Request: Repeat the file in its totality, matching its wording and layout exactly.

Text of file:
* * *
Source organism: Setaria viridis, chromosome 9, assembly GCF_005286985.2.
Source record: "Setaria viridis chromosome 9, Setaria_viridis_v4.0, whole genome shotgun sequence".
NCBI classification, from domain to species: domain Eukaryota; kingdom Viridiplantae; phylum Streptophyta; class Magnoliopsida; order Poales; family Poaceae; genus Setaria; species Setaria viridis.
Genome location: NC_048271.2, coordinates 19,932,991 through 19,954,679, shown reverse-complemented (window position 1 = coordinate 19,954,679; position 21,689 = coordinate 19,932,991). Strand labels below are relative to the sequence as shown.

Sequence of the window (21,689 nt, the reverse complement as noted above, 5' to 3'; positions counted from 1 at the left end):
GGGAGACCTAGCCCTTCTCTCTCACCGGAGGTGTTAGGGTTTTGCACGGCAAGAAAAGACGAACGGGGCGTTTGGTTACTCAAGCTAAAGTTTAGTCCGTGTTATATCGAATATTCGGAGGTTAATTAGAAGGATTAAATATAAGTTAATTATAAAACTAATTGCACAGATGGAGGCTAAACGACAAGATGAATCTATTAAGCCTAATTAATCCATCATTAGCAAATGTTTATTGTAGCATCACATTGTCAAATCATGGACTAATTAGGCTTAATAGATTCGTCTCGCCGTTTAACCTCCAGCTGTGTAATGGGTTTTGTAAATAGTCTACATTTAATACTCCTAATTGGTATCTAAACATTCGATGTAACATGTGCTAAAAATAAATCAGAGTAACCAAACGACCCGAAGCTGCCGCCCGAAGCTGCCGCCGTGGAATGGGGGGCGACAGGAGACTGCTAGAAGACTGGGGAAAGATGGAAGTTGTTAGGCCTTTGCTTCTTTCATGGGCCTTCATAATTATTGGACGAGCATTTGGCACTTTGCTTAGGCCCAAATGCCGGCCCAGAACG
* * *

Source organism: Setaria viridis, chromosome 9, assembly GCF_005286985.2.
Source record: "Setaria viridis chromosome 9, Setaria_viridis_v4.0, whole genome shotgun sequence".
NCBI classification, from domain to species: domain Eukaryota; kingdom Viridiplantae; phylum Streptophyta; class Magnoliopsida; order Poales; family Poaceae; genus Setaria; species Setaria viridis.
Genome location: NC_048271.2, coordinates 19,932,991 through 19,954,679, shown reverse-complemented (window position 1 = coordinate 19,954,679; position 21,689 = coordinate 19,932,991). Strand labels below are relative to the sequence as shown.

Sequence of the window (21,689 nt, the reverse complement as noted above, 5' to 3'; positions counted from 1 at the left end):
GGGAGACCTAGCCCTTCTCTCTCACCGGAGGTGTTAGGGTTTTGCACGGCAAGAAAAGACGAACGGGGCGTTTGGTTACTCAAGCTAAAGTTTAGTCCGTGTTATATCGAATATTCGGAGGTTAATTAGAAGGATTAAATATAAGTTAATTATAAAACTAATTGCACAGATGGAGGCTAAACGACAAGATGAATCTATTAAGCCTAATTAATCCATCATTAGCAAATGTTTATTGTAGCATCACATTGTCAAATCATGGACTAATTAGGCTTAATAGATTCGTCTCGCCGTTTAACCTCCAGCTGTGTAATGGGTTTTGTAAATAGTCTACATTTAATACTCCTAATTGGTATCTAAACATTCGATGTAACATGTGCTAAAAATAAATCAGAGTAACCAAACGACCCGAAGCTGCCGCCCGAAGCTGCCGCCGTGGAATGGGGGGCGACAGGAGACTGCTAGAAGACTGGGGAAAGATGGAAGTTGTTAGGCCTTTGCTTCTTTCATGGGCCTTCATAATTATTGGACGAGCATTTGGCACTTTGCTTAGGCCCAAATGCCGGCCCAGAACG